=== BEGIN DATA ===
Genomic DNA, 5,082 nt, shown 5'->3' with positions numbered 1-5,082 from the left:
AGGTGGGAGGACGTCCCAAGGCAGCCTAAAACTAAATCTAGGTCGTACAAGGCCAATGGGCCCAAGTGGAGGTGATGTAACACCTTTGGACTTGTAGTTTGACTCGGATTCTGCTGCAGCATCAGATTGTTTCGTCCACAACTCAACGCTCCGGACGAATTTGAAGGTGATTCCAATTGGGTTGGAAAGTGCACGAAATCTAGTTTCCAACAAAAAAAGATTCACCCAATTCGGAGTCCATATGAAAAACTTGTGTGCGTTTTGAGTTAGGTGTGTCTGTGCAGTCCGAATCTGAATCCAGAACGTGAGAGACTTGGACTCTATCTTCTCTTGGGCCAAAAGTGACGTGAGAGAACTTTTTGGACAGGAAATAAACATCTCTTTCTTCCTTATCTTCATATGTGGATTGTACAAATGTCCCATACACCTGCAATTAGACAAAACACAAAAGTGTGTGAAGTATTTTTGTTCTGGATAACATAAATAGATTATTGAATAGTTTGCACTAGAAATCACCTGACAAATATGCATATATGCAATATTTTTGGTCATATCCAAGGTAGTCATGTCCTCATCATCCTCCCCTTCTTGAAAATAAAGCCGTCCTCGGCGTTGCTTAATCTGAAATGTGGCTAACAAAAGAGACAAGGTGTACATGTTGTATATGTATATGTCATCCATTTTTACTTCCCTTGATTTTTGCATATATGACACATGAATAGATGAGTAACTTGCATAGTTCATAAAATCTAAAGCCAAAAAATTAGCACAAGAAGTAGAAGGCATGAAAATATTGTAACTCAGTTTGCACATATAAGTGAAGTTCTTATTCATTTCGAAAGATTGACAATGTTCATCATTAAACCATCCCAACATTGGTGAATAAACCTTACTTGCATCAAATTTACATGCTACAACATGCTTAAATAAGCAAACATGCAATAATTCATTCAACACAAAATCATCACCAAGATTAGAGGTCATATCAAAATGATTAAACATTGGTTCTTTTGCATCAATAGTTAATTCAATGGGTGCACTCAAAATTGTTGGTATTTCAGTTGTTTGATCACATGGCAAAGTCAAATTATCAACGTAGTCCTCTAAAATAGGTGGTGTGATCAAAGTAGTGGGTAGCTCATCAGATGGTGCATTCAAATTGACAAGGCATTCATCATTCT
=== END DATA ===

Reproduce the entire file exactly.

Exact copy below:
Genomic DNA, 5,082 nt, shown 5'->3' with positions numbered 1-5,082 from the left:
AGGTGGGAGGACGTCCCAAGGCAGCCTAAAACTAAATCTAGGTCGTACAAGGCCAATGGGCCCAAGTGGAGGTGATGTAACACCTTTGGACTTGTAGTTTGACTCGGATTCTGCTGCAGCATCAGATTGTTTCGTCCACAACTCAACGCTCCGGACGAATTTGAAGGTGATTCCAATTGGGTTGGAAAGTGCACGAAATCTAGTTTCCAACAAAAAAAGATTCACCCAATTCGGAGTCCATATGAAAAACTTGTGTGCGTTTTGAGTTAGGTGTGTCTGTGCAGTCCGAATCTGAATCCAGAACGTGAGAGACTTGGACTCTATCTTCTCTTGGGCCAAAAGTGACGTGAGAGAACTTTTTGGACAGGAAATAAACATCTCTTTCTTCCTTATCTTCATATGTGGATTGTACAAATGTCCCATACACCTGCAATTAGACAAAACACAAAAGTGTGTGAAGTATTTTTGTTCTGGATAACATAAATAGATTATTGAATAGTTTGCACTAGAAATCACCTGACAAATATGCATATATGCAATATTTTTGGTCATATCCAAGGTAGTCATGTCCTCATCATCCTCCCCTTCTTGAAAATAAAGCCGTCCTCGGCGTTGCTTAATCTGAAATGTGGCTAACAAAAGAGACAAGGTGTACATGTTGTATATGTATATGTCATCCATTTTTACTTCCCTTGATTTTTGCATATATGACACATGAATAGATGAGTAACTTGCATAGTTCATAAAATCTAAAGCCAAAAAATTAGCACAAGAAGTAGAAGGCATGAAAATATTGTAACTCAGTTTGCACATATAAGTGAAGTTCTTATTCATTTCGAAAGATTGACAATGTTCATCATTAAACCATCCCAACATTGGTGAATAAACCTTACTTGCATCAAATTTACATGCTACAACATGCTTAAATAAGCAAACATGCAATAATTCATTCAACACAAAATCATCACCAAGATTAGAGGTCATATCAAAATGATTAAACATTGGTTCTTTTGCATCAATAGTTAATTCAATGGGTGCACTCAAAATTGTTGGTATTTCAGTTGTTTGATCACATGGCAAAGTCAAATTATCAACGTAGTCCTCTAAAATAGGTGGTGTGATCAAAGTAGTGGGTAGCTCATCAGATGGTGCATTCAAATTGACAAGGCATTCATCATTCT